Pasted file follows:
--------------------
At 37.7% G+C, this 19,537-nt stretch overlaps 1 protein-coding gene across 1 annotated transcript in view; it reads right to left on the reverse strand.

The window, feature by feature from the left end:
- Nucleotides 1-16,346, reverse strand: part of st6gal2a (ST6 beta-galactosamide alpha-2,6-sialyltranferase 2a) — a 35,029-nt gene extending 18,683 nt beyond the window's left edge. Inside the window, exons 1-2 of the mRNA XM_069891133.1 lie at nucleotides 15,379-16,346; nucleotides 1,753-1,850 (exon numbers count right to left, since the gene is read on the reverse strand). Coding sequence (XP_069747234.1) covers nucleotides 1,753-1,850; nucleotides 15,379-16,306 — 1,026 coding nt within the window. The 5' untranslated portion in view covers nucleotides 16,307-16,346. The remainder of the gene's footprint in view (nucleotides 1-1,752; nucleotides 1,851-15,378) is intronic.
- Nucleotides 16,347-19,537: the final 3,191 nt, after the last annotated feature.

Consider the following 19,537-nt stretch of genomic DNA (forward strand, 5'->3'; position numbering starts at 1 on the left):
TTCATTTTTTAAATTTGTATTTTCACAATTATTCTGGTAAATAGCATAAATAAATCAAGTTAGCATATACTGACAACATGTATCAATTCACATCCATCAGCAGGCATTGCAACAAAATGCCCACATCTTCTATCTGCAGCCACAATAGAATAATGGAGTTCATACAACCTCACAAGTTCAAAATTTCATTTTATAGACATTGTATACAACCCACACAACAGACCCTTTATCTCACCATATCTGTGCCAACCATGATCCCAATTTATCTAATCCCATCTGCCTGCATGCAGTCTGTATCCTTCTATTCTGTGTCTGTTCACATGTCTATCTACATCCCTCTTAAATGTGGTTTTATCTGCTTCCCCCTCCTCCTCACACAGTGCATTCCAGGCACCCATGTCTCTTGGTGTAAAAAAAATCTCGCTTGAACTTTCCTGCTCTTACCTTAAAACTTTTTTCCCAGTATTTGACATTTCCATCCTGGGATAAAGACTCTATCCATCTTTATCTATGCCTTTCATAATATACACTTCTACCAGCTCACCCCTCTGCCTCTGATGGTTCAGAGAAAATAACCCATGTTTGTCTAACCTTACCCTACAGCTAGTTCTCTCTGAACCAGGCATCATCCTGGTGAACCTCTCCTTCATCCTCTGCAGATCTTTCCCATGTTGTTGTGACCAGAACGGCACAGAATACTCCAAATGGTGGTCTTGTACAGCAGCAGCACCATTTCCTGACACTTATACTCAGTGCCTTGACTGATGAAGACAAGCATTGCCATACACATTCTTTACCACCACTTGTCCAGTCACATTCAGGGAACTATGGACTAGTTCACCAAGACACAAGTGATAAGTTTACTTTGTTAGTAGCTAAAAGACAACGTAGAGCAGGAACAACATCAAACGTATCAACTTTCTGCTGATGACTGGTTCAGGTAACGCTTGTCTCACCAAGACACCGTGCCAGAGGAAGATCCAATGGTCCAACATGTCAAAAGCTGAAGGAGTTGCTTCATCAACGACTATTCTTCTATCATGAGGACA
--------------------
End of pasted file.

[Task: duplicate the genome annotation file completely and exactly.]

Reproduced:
At 37.7% G+C, this 19,537-nt stretch overlaps 1 protein-coding gene across 1 annotated transcript in view; it reads right to left on the reverse strand.

The window, feature by feature from the left end:
- Nucleotides 1-16,346, reverse strand: part of st6gal2a (ST6 beta-galactosamide alpha-2,6-sialyltranferase 2a) — a 35,029-nt gene extending 18,683 nt beyond the window's left edge. Inside the window, exons 1-2 of the mRNA XM_069891133.1 lie at nucleotides 15,379-16,346; nucleotides 1,753-1,850 (exon numbers count right to left, since the gene is read on the reverse strand). Coding sequence (XP_069747234.1) covers nucleotides 1,753-1,850; nucleotides 15,379-16,306 — 1,026 coding nt within the window. The 5' untranslated portion in view covers nucleotides 16,307-16,346. The remainder of the gene's footprint in view (nucleotides 1-1,752; nucleotides 1,851-15,378) is intronic.
- Nucleotides 16,347-19,537: the final 3,191 nt, after the last annotated feature.

Consider the following 19,537-nt stretch of genomic DNA (forward strand, 5'->3'; position numbering starts at 1 on the left):
TTCATTTTTTAAATTTGTATTTTCACAATTATTCTGGTAAATAGCATAAATAAATCAAGTTAGCATATACTGACAACATGTATCAATTCACATCCATCAGCAGGCATTGCAACAAAATGCCCACATCTTCTATCTGCAGCCACAATAGAATAATGGAGTTCATACAACCTCACAAGTTCAAAATTTCATTTTATAGACATTGTATACAACCCACACAACAGACCCTTTATCTCACCATATCTGTGCCAACCATGATCCCAATTTATCTAATCCCATCTGCCTGCATGCAGTCTGTATCCTTCTATTCTGTGTCTGTTCACATGTCTATCTACATCCCTCTTAAATGTGGTTTTATCTGCTTCCCCCTCCTCCTCACACAGTGCATTCCAGGCACCCATGTCTCTTGGTGTAAAAAAAATCTCGCTTGAACTTTCCTGCTCTTACCTTAAAACTTTTTTCCCAGTATTTGACATTTCCATCCTGGGATAAAGACTCTATCCATCTTTATCTATGCCTTTCATAATATACACTTCTACCAGCTCACCCCTCTGCCTCTGATGGTTCAGAGAAAATAACCCATGTTTGTCTAACCTTACCCTACAGCTAGTTCTCTCTGAACCAGGCATCATCCTGGTGAACCTCTCCTTCATCCTCTGCAGATCTTTCCCATGTTGTTGTGACCAGAACGGCACAGAATACTCCAAATGGTGGTCTTGTACAGCAGCAGCACCATTTCCTGACACTTATACTCAGTGCCTTGACTGATGAAGACAAGCATTGCCATACACATTCTTTACCACCACTTGTCCAGTCACATTCAGGGAACTATGGACTAGTTCACCAAGACACAAGTGATAAGTTTACTTTGTTAGTAGCTAAAAGACAACGTAGAGCAGGAACAACATCAAACGTATCAACTTTCTGCTGATGACTGGTTCAGGTAACGCTTGTCTCACCAAGACACCGTGCCAGAGGAAGATCCAATGGTCCAACATGTCAAAAGCTGAAGGAGTTGCTTCATCAACGACTATTCTTCTATCATGAGGACA